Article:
• When someone tells you something, it won’t always come out how you want it. (Nathan)

Do you have the patience to wait until the mud settles and the water is clear?

  • Sometimes your mind gets clouded up with things and feelings, which can be confusing, but if you wait, eventually things will settle and come clear and show you what to do.  (Ellie)

A journey of 1000 miles begins where you stand

  • Every journey has a beginning – no matter how far or how big it may seem, there is always a first step. (Nina)

Fill your bowl to the brim and it will spill.  Keep sharpening your knife and it will blunt

  • You can only do so much.  If you keep trying so hard to make it good, it will turn bad.  When you strive for perfection, it will never be perfect.   Everything has balance. You do this; this will happen. (Sarafina)
  • I think this means you should never have too much of anything, you should have the right amount of it and your life will be good.  Also, if you try too hard to find perfection your attempts might turn against you, making your life worse. (Olivia)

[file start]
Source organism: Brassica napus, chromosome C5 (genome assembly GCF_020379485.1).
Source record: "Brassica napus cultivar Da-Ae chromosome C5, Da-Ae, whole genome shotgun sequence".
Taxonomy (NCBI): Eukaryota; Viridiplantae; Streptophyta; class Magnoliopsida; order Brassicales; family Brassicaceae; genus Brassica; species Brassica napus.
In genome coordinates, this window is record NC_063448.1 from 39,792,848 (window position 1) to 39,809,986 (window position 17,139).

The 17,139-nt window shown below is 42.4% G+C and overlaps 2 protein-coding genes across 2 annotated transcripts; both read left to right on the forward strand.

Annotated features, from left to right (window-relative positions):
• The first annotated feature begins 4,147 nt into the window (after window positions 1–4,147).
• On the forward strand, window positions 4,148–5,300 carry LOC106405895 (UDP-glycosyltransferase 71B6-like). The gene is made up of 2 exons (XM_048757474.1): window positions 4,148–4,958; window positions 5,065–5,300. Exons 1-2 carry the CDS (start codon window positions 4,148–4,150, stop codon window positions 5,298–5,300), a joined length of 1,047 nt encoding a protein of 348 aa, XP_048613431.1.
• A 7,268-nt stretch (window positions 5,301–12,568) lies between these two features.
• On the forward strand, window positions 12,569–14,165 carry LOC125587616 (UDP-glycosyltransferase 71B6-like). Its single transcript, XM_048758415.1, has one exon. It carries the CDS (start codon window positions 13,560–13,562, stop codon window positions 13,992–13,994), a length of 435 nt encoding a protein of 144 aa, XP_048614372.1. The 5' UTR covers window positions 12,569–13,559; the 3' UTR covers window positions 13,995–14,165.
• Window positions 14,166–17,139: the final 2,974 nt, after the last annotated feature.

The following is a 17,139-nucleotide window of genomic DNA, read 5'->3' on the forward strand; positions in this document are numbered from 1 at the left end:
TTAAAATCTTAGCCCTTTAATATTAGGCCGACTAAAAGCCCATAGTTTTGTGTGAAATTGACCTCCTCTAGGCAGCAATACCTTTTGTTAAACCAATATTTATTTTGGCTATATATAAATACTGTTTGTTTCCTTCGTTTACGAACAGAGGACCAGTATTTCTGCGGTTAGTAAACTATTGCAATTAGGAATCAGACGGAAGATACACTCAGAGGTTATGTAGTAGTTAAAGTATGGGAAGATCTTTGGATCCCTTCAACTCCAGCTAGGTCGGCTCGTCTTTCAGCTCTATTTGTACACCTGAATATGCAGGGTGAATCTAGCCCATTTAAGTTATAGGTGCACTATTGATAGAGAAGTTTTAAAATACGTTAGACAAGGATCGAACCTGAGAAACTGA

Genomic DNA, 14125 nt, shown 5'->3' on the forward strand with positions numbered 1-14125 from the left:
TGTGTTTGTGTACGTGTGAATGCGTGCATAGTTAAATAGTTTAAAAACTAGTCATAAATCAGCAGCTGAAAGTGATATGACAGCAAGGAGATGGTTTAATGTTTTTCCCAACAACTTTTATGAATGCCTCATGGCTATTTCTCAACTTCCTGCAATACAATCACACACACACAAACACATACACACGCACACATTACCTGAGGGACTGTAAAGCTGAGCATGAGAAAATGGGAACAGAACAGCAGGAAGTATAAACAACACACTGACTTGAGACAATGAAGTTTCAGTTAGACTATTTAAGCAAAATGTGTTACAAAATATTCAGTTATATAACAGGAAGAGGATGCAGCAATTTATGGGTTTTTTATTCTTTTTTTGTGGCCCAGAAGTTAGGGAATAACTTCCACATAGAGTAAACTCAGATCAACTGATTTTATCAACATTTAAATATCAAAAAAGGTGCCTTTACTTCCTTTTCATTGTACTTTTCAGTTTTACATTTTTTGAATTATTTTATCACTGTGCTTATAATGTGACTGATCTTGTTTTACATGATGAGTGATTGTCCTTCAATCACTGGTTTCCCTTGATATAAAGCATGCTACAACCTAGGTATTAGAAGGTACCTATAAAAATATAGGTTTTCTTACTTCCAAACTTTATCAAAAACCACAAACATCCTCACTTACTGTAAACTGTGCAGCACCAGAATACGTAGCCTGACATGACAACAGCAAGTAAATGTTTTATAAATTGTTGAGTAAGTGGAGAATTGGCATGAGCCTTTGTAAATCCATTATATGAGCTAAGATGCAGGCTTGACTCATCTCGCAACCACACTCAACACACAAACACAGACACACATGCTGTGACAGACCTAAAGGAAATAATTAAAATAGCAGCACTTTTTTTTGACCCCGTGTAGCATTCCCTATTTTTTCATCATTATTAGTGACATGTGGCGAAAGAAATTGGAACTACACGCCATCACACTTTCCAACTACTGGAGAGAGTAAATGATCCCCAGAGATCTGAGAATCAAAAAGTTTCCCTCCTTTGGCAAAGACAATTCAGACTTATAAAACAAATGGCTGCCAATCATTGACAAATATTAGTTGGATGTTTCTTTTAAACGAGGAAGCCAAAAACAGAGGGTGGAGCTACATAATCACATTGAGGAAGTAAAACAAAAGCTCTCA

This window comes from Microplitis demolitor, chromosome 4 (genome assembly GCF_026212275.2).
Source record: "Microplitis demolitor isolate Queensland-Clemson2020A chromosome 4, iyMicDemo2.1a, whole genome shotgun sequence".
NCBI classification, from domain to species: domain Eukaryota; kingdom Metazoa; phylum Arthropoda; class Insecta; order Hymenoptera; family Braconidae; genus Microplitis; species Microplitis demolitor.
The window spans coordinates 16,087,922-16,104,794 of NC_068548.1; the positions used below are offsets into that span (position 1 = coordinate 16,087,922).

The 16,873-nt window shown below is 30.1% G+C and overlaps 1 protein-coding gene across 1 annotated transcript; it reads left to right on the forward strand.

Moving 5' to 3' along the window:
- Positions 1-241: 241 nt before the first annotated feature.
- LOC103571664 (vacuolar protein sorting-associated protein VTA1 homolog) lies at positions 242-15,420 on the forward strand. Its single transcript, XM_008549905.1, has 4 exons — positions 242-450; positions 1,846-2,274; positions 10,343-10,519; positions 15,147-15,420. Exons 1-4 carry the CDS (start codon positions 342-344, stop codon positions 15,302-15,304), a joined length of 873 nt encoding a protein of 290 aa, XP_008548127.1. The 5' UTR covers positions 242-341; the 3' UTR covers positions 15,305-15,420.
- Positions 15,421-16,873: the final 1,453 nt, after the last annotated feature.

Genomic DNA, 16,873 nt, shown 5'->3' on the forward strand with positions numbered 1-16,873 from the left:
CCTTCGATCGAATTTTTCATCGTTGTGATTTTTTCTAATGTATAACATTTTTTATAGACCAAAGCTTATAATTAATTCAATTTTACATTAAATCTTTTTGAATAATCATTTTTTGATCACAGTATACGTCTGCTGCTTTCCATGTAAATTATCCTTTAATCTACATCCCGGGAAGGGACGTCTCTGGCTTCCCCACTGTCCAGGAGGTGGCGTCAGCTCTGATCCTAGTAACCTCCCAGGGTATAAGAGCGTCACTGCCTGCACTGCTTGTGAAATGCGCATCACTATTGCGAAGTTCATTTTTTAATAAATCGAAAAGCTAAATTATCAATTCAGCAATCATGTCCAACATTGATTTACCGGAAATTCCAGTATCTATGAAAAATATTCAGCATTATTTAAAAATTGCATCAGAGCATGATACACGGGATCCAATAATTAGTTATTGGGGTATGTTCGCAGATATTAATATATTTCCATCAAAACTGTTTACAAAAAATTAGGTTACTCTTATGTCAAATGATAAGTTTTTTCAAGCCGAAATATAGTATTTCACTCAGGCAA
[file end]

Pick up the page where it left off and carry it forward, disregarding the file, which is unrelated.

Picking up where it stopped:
When you are content to be simply yourself and don’t compare or compete, everyone will respect you.

  • Just be yourself around other people and then they will like you because you don’t try to change who you are. (Faisal)

Balance in life

Exploring what it might mean to find “balance” or “harmony” in our lives is at the heart of the study we are making of Chinese ways of thinking and living. Here are some very interesting opening thoughts from the class.